“The war in Iraq has helped bring together these two as yet separate strands – Arab nationalism and militant Islam – in the Arab and Muslim world. That, in turn, will widen the gulf between the Christian West and Muslim countries, a gulf that will, as French President Jacques Chirac warned, be catastrophic. “It would end the international coalition against terrorism,” he said in a TV interview, “and the first victors will be those who want a clash of civilisations, cultures and religions.” Alas, Chirac’s words went unheeded. Now Westerners – especially Americans and Britons – must prepare to reap the whirlwind sown by George Bush and Tony Blair. By invading Iraq despite the opposition expressed by Muslim and Arab allies of the West, the US and British governments have opened a Pandora’s box which will now be hard to close.” – Dilip Hiro, 2003 (http://www.theguardian.com/politics/2003/apr/01/foreignpolicy.iraq)
“He who fights with monsters should look to it that he himself does not become a monster. And when you gaze long into an abyss the abyss also gazes into you.” – Friedrich Nietzsche
The reaction and proposed responses of the West to the utter sadism wrought upon Paris last week have the capacity to drag global civilisation to the brink of collapse by engorging the nihilistic purveyor of chaos that is ISIS. The aim of this essay is to demonstrate that ISIS owes its existence to a range of social, political, economic and psychological problems brought about by Western military action in the Muslim world. Indeed, no proper understanding of the explosive rise of ISIS can ignore the West’s involvement in its genesis, and no amount of further military action will liberate the people of the region from the blood-soaked turmoil amid which they continue to suffer.
The world is in the midst of a refugee crisis unprecedented in magnitude; there are 59.5 million forcibly displaced individuals worldwide, and 19.5 million refugees. A quarter of all refugees are estimated by the UN to be Syrian, and the overall number is at the highest since records began.1 As with all the seeds of crisis sown in the Middle East in the previous two decades, the West is granted its spoils at a point long past efflorescence: Syria, the current hotbed of displacement, was forced to accommodate one million Iraqi civilians at the turn of the last decade as a result of the West’s illegal invasion of its neighbour. Millions too were forced to flee during the disastrous 2011 intervention in Libya. The vast majority of refugees in the region have been accommodated in neighbouring countries, to the point that the entire eastern Mediterranean now resembles a perpetual feedback loop of desperate and fleeing peoples. The region’s ability to offer safe haven has, however, been subjected to quickly diminishing returns, as the bloody sectarian divisions which have fractured the affected countries continue to widen and are exploited by ever-bloodier factions, no better characterised than by the so-called Islamic State.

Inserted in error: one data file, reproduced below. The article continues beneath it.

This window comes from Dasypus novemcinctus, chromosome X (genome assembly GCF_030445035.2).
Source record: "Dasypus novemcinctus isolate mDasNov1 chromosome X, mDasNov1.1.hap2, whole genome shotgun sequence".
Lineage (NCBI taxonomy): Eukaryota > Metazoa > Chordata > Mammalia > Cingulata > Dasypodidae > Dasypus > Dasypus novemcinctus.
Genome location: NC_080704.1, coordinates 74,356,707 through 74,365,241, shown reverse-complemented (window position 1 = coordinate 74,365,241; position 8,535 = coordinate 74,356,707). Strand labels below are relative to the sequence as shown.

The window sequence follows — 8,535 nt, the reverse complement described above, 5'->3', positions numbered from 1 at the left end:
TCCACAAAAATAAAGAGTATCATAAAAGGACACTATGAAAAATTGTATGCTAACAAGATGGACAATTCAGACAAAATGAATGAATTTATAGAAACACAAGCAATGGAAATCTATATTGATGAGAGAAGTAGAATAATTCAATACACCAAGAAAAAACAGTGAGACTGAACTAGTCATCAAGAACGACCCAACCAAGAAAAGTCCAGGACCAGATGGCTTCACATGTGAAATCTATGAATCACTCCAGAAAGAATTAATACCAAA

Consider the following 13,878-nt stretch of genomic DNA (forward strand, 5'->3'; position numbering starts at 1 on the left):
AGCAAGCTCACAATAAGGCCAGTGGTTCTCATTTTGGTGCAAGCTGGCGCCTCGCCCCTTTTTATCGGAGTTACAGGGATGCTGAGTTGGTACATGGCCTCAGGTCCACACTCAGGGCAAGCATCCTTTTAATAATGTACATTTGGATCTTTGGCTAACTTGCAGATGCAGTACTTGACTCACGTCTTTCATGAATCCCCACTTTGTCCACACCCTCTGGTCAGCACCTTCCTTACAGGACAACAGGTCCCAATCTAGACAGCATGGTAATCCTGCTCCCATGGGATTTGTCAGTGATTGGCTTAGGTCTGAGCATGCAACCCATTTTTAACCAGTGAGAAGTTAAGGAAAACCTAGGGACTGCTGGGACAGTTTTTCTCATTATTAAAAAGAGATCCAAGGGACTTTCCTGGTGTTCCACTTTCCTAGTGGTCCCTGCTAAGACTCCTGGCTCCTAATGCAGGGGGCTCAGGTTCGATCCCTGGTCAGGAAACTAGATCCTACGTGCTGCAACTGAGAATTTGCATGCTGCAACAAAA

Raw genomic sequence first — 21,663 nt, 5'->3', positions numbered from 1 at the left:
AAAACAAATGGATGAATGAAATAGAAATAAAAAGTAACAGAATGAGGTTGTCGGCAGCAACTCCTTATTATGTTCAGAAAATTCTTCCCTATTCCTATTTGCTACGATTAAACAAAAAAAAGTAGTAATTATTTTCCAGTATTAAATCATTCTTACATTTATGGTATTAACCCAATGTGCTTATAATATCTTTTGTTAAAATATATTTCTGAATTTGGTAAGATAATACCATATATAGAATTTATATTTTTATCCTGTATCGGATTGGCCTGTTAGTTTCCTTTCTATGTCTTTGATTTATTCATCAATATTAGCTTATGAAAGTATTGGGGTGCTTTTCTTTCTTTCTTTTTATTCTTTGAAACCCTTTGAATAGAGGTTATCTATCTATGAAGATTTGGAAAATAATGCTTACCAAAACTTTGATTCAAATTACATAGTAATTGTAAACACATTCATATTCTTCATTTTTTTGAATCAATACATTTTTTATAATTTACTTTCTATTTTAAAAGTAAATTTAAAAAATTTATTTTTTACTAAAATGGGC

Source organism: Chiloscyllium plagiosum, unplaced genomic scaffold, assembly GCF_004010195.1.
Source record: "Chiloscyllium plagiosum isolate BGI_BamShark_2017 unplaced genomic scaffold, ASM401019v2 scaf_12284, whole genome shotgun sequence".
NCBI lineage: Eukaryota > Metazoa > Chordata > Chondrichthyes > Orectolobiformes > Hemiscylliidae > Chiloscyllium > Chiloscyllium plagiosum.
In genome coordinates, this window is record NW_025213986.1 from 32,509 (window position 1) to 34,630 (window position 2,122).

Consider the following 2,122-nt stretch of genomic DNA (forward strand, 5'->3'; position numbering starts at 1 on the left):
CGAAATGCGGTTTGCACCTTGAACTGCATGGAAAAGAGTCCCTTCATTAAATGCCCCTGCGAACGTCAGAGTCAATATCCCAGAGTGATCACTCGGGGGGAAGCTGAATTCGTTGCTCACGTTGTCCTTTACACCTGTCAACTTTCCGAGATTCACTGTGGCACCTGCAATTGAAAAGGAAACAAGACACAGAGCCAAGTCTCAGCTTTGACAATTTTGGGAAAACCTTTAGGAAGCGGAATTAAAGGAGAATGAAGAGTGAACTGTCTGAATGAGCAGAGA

The rise of ISIS was in a sense foretold by commentators prior to the Iraq invasion, which was described in 2003 by Dilip Hiro as “[the opening of a] Pandora’s Box which will now be hard to close”. In more concrete terms, the mushrooming expansion of ISIS was predicted with uncharacteristic prescience in a United States intelligence report from August 2012, when ISIS was operating partially under the banner of ‘Al Qaeda in Iraq’ (referred to as AQI in the document):
“Events are taking a clear sectarian direction…The Salafist, The Muslim Brotherhood and AQI are the major forces driving the insurgency in Syria… the deterioration of the situation has dire consequences on the Iraqi situation…[it] creates the ideal atmosphere for AQI to return to its old pockets in Mosul and Ramadi, and will provide a renewed momentum under the presumption of unifying the jihad among Sunni Iraq and Syria, and the rest of the Sunnis in the Arab world against what it considers one enemy… ISIS could also declare an Islamic state through its union with other terrorist organizations in Iraq and Syria, which will create grave danger in regards to unifying Iraq and the protection of its territory.”2
In addition to correctly predicting the falls of both Mosul and Ramadi, of crucial significance here is that the U.S. had full knowledge that the Syrian resistance was dominated by extreme forces long before it pledged hundreds of millions of dollars in aid3 and arms4 to the rebels. According to Seumas Milne, the U.S. government was “prepared to countenance the creation of some sort of “Islamic state”—despite the “grave danger” to Iraq’s unity—as a Sunni buffer to weaken Syria”.5